Florida Hospital Dials Up iPhones For Nurses - InformationWeek
02:43 PM

Florida Hospital Dials Up iPhones For Nurses

iPhones are helping a Sarasota hospital connect its nursing staff via text messaging, and soon, VoIP telephony.

Sarasota Memorial Healthcare System, a hospital in Florida, plans to deploy iPhones to its nurses, to replace audible alarms and alerts, bringing peace and quiet-- and improved performance--to the healthcare provider.

"One of the biggest problems in any complex environment, particularly healthcare, is communication," CIO Denis Baker said. "It's a nightmare to get a hold of someone, even people on the same floor, as they go about their tasks."

So Baker's ears perked up when he was approached by Voalte about piloting a project. Voalte is a startup developing point-of-care communications using mobile technology. Its application uses iPods to send pages and alerts.

For the 60-day pilot, Sarasota Memorial handed out 25 iPod Touches to nurses on a single floor in June. The decision was made to use the iPod Touch because it's less expensive than the iPhone, does not require a cell-phone service contract, and basically has all the capabilities of the iPhone exclusive of phone functionality.

Also, the hospital wanted to move from text messaging to VoIP telephony, and it anticipated that the Touch would become VoIP-ready in its next version.

A major objective of the project was to reduce the amount of noise and inefficiency involved in calling nurses where they're needed, Baker said.

He explained, "If a patient is in bed and needs assistance with something -- they might be in pain -- they now push a button on the bedside, that goes to the nursing desk, and someone has to hunt down a nurse and make an overhead page. That's inefficient, because it doesn't go to the right person, and it also makes for too many overhead pages." At any given point in the hospital, you can hear an overhead page every three minutes. Noise is a huge complaint in any hospital -- equipment moving, staff conversations, and especially overhead pages. The noise prevents patients from getting the rest they need to heal.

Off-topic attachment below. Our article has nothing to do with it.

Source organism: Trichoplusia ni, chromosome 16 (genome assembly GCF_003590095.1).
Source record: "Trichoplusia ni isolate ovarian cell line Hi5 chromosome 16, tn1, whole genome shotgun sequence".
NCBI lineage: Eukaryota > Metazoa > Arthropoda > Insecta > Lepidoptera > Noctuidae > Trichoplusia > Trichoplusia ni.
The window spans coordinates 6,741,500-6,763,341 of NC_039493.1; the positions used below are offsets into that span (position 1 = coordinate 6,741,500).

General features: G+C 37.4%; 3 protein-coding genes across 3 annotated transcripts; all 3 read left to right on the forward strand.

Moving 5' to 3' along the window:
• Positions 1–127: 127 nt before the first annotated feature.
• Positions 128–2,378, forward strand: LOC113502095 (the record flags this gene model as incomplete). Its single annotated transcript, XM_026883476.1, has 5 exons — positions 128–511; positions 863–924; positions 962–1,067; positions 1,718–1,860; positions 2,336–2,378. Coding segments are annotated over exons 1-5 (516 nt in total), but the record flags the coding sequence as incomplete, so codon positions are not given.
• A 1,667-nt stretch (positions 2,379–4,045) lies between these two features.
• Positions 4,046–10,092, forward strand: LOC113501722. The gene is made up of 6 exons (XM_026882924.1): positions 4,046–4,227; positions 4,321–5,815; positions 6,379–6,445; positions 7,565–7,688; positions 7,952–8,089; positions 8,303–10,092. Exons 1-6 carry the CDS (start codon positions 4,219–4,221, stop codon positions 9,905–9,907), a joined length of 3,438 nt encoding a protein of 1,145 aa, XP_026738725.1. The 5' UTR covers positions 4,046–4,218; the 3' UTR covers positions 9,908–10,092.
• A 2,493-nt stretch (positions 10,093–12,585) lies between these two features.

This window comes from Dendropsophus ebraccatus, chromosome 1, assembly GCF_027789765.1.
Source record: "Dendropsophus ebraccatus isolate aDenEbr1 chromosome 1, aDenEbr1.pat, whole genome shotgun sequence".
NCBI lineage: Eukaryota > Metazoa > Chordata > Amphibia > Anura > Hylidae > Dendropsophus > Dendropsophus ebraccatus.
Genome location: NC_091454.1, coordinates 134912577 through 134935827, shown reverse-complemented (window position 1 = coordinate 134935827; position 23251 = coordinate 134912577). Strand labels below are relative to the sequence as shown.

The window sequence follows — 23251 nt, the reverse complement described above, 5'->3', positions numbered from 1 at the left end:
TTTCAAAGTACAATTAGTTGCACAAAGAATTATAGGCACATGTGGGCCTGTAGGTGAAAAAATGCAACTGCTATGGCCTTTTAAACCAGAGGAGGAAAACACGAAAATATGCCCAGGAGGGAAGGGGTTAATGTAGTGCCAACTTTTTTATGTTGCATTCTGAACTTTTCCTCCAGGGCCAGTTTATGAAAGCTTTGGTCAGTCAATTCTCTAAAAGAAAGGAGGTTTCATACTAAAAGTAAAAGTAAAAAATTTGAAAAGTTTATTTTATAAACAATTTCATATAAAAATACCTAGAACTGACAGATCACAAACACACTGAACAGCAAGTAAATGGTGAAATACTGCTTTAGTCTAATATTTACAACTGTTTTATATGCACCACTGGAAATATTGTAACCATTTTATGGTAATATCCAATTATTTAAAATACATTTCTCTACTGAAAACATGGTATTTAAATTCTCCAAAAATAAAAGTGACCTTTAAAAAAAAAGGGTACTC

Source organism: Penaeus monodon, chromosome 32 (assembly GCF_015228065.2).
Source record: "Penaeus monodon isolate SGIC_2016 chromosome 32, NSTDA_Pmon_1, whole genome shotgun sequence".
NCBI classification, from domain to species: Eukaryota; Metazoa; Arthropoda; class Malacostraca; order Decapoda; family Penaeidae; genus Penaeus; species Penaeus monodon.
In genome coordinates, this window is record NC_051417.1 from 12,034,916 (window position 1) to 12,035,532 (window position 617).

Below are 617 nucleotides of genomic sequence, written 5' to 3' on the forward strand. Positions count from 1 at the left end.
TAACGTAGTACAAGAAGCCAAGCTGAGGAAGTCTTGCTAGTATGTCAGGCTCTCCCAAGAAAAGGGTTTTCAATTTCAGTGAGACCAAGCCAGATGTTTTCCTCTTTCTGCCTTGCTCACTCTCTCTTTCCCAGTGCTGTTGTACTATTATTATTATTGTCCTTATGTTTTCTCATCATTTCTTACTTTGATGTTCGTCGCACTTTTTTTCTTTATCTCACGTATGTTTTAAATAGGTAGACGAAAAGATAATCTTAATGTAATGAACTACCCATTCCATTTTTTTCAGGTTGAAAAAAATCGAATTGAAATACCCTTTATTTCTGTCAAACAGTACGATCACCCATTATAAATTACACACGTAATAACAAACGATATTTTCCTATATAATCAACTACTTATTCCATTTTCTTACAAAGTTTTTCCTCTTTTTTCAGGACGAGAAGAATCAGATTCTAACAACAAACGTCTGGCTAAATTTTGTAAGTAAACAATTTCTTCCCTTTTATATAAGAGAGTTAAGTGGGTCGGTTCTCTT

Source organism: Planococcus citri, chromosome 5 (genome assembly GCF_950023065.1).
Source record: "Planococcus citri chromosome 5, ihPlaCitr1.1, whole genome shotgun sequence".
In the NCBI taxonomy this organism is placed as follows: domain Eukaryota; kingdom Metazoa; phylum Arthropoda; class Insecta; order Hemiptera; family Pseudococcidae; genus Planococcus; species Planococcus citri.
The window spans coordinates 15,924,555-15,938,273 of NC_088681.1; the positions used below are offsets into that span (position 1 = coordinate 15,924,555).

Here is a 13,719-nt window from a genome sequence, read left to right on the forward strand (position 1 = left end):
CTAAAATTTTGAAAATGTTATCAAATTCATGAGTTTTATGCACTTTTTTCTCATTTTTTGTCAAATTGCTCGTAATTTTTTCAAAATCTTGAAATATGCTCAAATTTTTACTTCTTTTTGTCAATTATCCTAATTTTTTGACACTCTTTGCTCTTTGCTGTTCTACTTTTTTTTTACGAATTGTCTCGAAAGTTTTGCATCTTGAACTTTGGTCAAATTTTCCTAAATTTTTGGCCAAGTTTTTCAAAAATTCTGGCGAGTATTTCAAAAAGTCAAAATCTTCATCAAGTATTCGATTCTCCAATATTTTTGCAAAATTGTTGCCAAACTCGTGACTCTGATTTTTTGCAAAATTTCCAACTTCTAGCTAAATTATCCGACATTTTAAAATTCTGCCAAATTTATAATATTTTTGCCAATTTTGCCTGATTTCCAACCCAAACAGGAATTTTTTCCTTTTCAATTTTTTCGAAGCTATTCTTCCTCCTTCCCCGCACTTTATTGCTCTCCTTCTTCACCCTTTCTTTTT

On the floor where the iPods were deployed, the hospital reduced overhead pages from 172 in eight hours to 38. The 25 deployed iPods were receiving 4,000 messages per day. "Nurses were getting comment form patients on how quiet it was," Baker said.

After a successful conclusion to the pilot, hospital senior management early this month approved the deployment of 100 additional devices to a second nursing floor and the critical care environment. The hospital is also looking into giving devices to anesthesiologists for communications between the hospital's 26 emergency rooms.

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